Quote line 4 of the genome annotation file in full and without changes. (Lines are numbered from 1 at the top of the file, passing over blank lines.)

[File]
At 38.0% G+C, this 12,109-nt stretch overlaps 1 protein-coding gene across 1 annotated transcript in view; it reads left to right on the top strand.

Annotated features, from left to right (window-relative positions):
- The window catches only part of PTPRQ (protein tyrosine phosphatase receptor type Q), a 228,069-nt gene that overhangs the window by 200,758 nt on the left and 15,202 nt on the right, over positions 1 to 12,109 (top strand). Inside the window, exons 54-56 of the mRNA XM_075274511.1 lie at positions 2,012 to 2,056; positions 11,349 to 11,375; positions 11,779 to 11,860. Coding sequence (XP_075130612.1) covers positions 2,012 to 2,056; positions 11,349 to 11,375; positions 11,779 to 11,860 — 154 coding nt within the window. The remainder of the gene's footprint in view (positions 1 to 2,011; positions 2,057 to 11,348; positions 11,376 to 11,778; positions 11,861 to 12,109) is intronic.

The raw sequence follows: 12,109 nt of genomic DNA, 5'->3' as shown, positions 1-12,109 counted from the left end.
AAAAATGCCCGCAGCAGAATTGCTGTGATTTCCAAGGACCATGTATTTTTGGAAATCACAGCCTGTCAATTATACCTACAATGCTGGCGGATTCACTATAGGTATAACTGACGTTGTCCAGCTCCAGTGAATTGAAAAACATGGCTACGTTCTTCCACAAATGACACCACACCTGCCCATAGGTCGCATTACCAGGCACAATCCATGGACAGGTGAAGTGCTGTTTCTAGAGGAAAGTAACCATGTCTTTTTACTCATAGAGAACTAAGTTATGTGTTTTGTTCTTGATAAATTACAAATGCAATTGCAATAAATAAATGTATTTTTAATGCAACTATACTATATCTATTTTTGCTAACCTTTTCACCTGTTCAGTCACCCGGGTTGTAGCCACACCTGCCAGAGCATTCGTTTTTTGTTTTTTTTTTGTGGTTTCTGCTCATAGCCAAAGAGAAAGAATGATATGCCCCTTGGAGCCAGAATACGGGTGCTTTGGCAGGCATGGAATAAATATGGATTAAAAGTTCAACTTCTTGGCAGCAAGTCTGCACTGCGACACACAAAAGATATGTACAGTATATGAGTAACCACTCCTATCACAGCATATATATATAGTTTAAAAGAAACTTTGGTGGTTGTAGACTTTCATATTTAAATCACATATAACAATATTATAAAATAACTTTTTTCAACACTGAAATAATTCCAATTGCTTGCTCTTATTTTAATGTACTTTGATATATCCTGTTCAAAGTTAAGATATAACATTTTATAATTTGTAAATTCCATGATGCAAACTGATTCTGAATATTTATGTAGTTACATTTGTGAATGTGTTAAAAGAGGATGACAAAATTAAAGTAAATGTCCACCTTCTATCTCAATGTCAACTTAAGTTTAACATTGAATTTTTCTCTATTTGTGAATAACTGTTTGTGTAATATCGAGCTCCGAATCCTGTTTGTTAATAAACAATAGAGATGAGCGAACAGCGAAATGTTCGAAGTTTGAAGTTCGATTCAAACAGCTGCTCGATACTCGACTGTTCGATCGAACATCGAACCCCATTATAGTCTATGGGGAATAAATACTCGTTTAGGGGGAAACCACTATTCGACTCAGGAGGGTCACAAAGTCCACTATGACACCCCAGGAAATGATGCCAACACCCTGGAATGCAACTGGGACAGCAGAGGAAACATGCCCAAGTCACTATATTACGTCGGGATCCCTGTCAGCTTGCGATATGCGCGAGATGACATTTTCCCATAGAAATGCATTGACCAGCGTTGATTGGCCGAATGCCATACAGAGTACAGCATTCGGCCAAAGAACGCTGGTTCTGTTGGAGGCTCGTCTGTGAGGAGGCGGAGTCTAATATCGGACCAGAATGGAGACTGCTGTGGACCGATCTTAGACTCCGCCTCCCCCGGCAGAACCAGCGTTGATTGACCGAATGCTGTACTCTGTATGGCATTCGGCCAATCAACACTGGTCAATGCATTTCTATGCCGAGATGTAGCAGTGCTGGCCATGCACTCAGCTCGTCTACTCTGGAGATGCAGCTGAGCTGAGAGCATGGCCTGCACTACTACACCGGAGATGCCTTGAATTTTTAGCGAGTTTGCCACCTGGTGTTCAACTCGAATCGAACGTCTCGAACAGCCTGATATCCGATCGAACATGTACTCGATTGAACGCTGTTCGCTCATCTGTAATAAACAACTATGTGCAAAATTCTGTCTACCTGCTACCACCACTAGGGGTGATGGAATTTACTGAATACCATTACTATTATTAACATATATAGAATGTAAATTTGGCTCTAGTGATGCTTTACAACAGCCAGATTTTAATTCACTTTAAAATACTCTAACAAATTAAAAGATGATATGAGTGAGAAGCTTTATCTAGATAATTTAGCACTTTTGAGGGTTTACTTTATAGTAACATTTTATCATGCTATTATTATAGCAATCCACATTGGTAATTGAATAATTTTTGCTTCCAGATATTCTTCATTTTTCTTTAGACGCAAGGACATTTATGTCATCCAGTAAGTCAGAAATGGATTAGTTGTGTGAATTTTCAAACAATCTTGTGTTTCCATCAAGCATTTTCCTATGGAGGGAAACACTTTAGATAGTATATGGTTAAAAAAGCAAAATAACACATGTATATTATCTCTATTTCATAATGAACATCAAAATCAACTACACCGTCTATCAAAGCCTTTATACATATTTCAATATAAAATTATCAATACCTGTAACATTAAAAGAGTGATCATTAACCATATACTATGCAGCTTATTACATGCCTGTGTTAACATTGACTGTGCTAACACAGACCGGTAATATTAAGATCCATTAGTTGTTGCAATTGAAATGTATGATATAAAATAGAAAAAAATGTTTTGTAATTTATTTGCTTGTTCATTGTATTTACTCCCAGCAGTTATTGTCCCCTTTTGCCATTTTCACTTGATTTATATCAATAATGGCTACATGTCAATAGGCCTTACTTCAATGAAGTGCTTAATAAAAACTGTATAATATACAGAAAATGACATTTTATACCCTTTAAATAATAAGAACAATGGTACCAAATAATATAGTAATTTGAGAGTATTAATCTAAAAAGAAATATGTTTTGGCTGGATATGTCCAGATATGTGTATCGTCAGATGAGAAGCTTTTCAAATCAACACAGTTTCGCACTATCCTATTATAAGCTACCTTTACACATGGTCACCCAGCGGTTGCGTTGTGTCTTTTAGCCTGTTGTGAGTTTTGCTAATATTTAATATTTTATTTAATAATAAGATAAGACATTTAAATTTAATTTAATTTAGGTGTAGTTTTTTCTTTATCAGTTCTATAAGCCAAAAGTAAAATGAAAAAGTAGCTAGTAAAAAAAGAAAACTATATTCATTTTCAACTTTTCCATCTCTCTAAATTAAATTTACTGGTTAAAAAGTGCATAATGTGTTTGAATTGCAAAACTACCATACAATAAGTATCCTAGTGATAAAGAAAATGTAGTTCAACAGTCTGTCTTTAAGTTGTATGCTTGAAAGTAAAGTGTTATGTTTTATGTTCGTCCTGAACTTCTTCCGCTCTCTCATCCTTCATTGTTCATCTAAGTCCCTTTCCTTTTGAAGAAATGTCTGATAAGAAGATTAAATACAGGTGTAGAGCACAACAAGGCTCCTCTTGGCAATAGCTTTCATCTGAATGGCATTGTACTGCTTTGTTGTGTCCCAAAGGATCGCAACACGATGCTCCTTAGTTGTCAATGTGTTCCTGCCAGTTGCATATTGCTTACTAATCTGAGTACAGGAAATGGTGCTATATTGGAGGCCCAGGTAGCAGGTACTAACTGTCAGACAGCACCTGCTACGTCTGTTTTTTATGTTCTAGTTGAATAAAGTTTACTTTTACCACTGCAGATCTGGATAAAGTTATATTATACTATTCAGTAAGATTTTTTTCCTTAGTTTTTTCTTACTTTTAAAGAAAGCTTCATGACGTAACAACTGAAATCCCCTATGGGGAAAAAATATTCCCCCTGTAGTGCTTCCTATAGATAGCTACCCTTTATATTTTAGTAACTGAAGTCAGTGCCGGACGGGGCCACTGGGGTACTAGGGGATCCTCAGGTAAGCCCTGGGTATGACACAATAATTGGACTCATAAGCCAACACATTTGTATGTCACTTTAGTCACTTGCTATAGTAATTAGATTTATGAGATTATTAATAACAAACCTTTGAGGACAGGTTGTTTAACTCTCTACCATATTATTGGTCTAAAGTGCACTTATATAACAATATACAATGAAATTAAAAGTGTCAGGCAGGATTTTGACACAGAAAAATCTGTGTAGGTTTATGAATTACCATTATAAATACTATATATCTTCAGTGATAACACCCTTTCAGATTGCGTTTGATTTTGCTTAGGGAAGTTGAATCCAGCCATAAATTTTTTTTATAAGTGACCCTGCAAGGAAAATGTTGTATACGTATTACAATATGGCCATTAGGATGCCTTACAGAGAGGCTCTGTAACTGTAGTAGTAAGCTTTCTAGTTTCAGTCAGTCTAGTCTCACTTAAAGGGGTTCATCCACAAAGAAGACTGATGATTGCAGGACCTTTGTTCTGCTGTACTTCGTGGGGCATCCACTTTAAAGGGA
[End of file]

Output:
The raw sequence follows: 12,109 nt of genomic DNA, 5'->3' as shown, positions 1-12,109 counted from the left end.